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Coronavirus Outbreak To Affect Passover Observance In LA

LOS ANGELES (CBSLA) - The eight-day celebration of Passover began at sundown, affected by the coronavirus pandemic in multiple ways.

Rabbi Ilana Grinblat of the Jewish Federation of Greater Los Angeles, the vice president of community engagement for the Board of Rabbis of Southern California, said the Seders she will conduct "will reflect on the struggles of the pandemic in the past year and our hopes for a brighter future in the year to come.

"The Passover ritual takes on a new and deeper meaning given the struggles that we have faced in the past year and are facing now," Grinblat said.

When Rabbi Karen Bender, the Skirball Director of Spiritual Life for the Los Angeles Jewish Home in Reseda, met with residents this week for a spiritual exploration of Passover, they discussed "the Passover story as a metaphor (for) what we've gone through this year," she said.

Bender said she compared the initial stage of the outbreak to Egypt, then asked residents where they saw themselves now.

"Every single one of them, in one way or another, talked about being on the other side of the parted sea," Bender said. "One woman said, `We're in the desert, but we're still hungry,' hungry for being able to gather freely, we're hungry to have life be back to normal, but the desert is a good place because we're heading in the direction of the promised land."

Coronavirus-related restrictions are again prompting individuals to prepare to use such online platforms as Zoom to connect with families and friends who are unable due to attend their Seders, Passover's ritual meal.

"Passover is known by many names, and one resonates a bit more this year: Chag Ha'Aviv -- the Festival of Spring," Los Angeles Mayor Eric Garcetti tweeted on Saturday. "As the ice of this pandemic starts to melt, let us make this our season of rebirth, our time of renewal and embrace a future brimming with hope."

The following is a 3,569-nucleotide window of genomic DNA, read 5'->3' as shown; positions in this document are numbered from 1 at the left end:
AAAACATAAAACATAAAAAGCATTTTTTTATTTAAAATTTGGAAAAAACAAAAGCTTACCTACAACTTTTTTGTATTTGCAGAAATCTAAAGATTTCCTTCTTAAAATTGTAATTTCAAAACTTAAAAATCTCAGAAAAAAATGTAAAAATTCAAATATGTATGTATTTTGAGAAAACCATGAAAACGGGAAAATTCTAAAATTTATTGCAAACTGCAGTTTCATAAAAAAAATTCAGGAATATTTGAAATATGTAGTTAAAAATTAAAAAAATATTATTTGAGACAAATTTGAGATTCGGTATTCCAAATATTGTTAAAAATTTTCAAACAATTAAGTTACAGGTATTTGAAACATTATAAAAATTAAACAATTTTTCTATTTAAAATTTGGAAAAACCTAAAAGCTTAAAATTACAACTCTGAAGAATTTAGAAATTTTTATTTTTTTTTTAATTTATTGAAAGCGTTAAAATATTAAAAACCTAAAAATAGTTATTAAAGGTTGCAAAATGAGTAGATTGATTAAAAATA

Various congregations and organizations have organized virtual Seders and not just on the first two nights as is traditional.

The Los Angeles Jewish Home in Reseda customarily has a huge outdoor Seder, but for the second consecutive year, residents will remain in their rooms to watch a closed-circuit broadcast while eating foods associated with it.

Passover commemorates the time between the Exodus from Egypt on the 15th of the Hebrew month of Nissan and the parting of the Red Sea seven days later to allow the fleeing Israelites to make their getaway.

A number of contemporary scholars, including Jewish historians and archaeologists, believe the story of the Exodus is apocryphal and that the Israelites were never among the peoples subjugated by the ancient Egyptians.

However, regardless of any historical debate, most rabbis believe it should not obscure the themes -- faith, freedom and redemption -- inherent in the biblical tale.

According to the book of Exodus, the enslaved Israelites used the blood of lambs to mark their doors so the Angel of Death would "pass over" their homes and instead slay the firstborn sons of Egyptians -- the 10th and most horrific of the plagues that finally persuaded the pharaoh to accede to Moses' demand: "Let my people go."

During the Seder, people drink four cups of wine or grape juice, symbolizing the promises that God made to the Israelites, including deliverance from bondage. Also as part of the ritual, a child traditionally asks the four questions of the Seder, which means order.